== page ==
Stickers spotted on Bakersfield College's campus have brought concerns among various faculty members, many believing the stickers question issues regarding free speech and vandalism.
Earlier this month, stickers from the group Hundred-Handers appeared on doorknobs, elevators and several posters on campus promoting messages such as "Smash Cultural Marxism," "Never Apologize for Being White," "Feminism is Cancer" and "'Diversity' Means No White People."
In an email to The Californian from a person who identified themselves as Head, they described Hundred-Handers as bringing "white advocacy into the real world in a way that is safe for the anonymous activist." The email stated the group is active across two continents and dozens of countries.
The group in general is most active at the start of the month, posting several stickers on doors, posters, poles and other places.
The stickers have been since been removed because they did not follow proper posting guidelines, according to BC officials.
Nicky Damania, director of student life at BC, was notified of stickers on campus on April 27 when Octavio Barajas, adjunct history instructor, alerted him to a "Smash Cultural Marxism" sticker placed on a Jess Nieto Memorial Conference poster, which celebrates the life of the Chicano activist.
"I think the stickers incite violence. The language they are choosing to use, the idea of smashing something is violent," Barajas said.
After that first incident, Damania said he learned of a sticker placed on another poster on campus. He said about 10 stickers were placed throughout campus on the student newspaper's racks, doors and windows.
In response to the stickers and graffiti on campus, Damania sent out a campus-wide email stressing the importance of student safety and the college's motto: "If You See Something, Say Something, so we can Do Something."
"Diversity is one of Bakersfield College’s core values. Bakersfield College expects our community to be an inclusive, safe, and positive learning environment that is welcoming to everyone. Graffiti, vandalism or defacement of posters will not be tolerated," the email stated.
Still, the email sowed some confusion among faculty and staff.
There was no mention of the Hundred-Handers stickers in the email, so Barajas felt the email was "very unclear of the nature of what took place."
Others, such as history professor Matthew Garrett, felt the email was unnecessary given the political nature with the conference.
"(The Chicano Studies conference) was political last year, with hostile commentaries about presidential candidates and an audience of local activists standing and fist pumping as they chanted. I met with the president and complained about it," Garrett said. "This sort of political activism on campus is a questionable use of taxpayer money."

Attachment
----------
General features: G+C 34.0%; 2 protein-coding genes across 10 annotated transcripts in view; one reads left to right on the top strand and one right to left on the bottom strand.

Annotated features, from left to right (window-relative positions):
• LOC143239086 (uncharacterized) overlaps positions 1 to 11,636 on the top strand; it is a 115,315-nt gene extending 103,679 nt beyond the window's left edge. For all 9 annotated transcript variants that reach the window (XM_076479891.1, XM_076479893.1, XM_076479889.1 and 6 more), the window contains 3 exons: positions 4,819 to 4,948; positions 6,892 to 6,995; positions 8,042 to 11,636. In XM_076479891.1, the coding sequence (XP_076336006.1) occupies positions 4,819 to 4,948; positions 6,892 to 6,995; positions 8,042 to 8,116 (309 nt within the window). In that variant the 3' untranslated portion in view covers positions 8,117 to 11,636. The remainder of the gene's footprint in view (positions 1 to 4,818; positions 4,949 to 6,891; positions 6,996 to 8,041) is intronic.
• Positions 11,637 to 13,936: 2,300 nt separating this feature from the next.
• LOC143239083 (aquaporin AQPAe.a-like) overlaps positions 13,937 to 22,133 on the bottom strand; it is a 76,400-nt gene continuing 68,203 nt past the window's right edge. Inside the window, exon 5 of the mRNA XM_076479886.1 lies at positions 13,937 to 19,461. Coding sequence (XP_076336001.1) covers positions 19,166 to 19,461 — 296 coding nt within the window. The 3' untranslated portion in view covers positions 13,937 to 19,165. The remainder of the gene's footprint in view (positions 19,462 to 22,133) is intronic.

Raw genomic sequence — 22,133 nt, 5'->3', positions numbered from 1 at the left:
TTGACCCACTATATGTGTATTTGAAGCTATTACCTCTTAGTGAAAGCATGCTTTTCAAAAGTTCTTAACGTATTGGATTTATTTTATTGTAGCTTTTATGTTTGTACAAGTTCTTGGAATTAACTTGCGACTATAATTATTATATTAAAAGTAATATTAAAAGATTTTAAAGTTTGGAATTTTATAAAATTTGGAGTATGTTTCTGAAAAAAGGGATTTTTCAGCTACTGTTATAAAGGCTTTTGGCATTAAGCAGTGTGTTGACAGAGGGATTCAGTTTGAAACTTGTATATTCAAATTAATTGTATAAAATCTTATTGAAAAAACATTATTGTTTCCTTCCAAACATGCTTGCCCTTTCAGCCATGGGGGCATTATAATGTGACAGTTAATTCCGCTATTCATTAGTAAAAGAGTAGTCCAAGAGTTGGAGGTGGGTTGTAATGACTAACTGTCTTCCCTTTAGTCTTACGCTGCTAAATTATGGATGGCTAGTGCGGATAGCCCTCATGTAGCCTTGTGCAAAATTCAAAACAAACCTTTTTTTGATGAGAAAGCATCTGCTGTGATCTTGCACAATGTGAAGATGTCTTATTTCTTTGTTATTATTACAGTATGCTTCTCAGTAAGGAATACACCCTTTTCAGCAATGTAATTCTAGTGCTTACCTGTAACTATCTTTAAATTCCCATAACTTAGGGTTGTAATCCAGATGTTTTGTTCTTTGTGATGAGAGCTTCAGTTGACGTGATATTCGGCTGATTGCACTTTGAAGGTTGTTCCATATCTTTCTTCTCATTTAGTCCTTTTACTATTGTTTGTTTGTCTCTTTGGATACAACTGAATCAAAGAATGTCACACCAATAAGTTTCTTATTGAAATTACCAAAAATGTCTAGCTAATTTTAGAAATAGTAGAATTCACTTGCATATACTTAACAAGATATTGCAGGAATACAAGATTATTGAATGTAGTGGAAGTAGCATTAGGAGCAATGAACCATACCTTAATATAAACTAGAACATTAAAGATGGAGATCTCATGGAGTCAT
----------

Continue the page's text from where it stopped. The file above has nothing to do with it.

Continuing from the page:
Garrett believes the stickers that offer political criticisms and are not racially pejorative, such as "Shame Cultural Marxism" and "Pornography is a social rot," are viable. Garrett added the college's email was a violation of First Amendment free speech.
"Hate speech is allowed. You can’t report someone for hate speech," he said. "I don’t agree with hate speech, but you can’t start policing speech."
Oliver Rosales, coordinator of BC's Social Justice Institute, does not see this as an issue of free speech but rather vandalism.
"The sticker slappers were violating school policy," he said. "If someone wants to put up stickers or events, you don’t need to deface other people’s property."
Peter Eliasberg, chief counsel at Los Angeles-based ACLU of Southern California, concurred.
"If the school has rules about posting stuff, it doesn’t matter what the content of the sticker that’s being stuck, they have legitimate basis to prohibit that activity," he said.
This is not BC's first encounter with Hundred-Handers stickers, according to Barajas. Several were discovered two years ago on Muslim Student Association posters. Barajas' students also said they found anti-Semitic and sexist stickers this semester.
"The college needs to be more careful and take these stickers as serious threats. I hope the institution itself has a plan for how to follow through," he said. "Even if they don’t come up again, just have a plan."
If stickers continue to surface in the coming months, Damania said the college will "make every attempt to ensure our campus is safe and a welcoming environment."
Eliasberg believes "the school does much better trying to foster and support students on campus than it does trying to discipline students for the content of their speech."
Rosales even sees this as an opportunity to continue advancing conversations regarding diversity, respect and equity. Garrett, who is also the director of the Liberty Institute on campus, thinks this also opens up discussions surrounding free speech, and he would be interested in holding panels or debates on the topic.
"The only way we’ll know what’s right or wrong is to talk about it," Garrett said.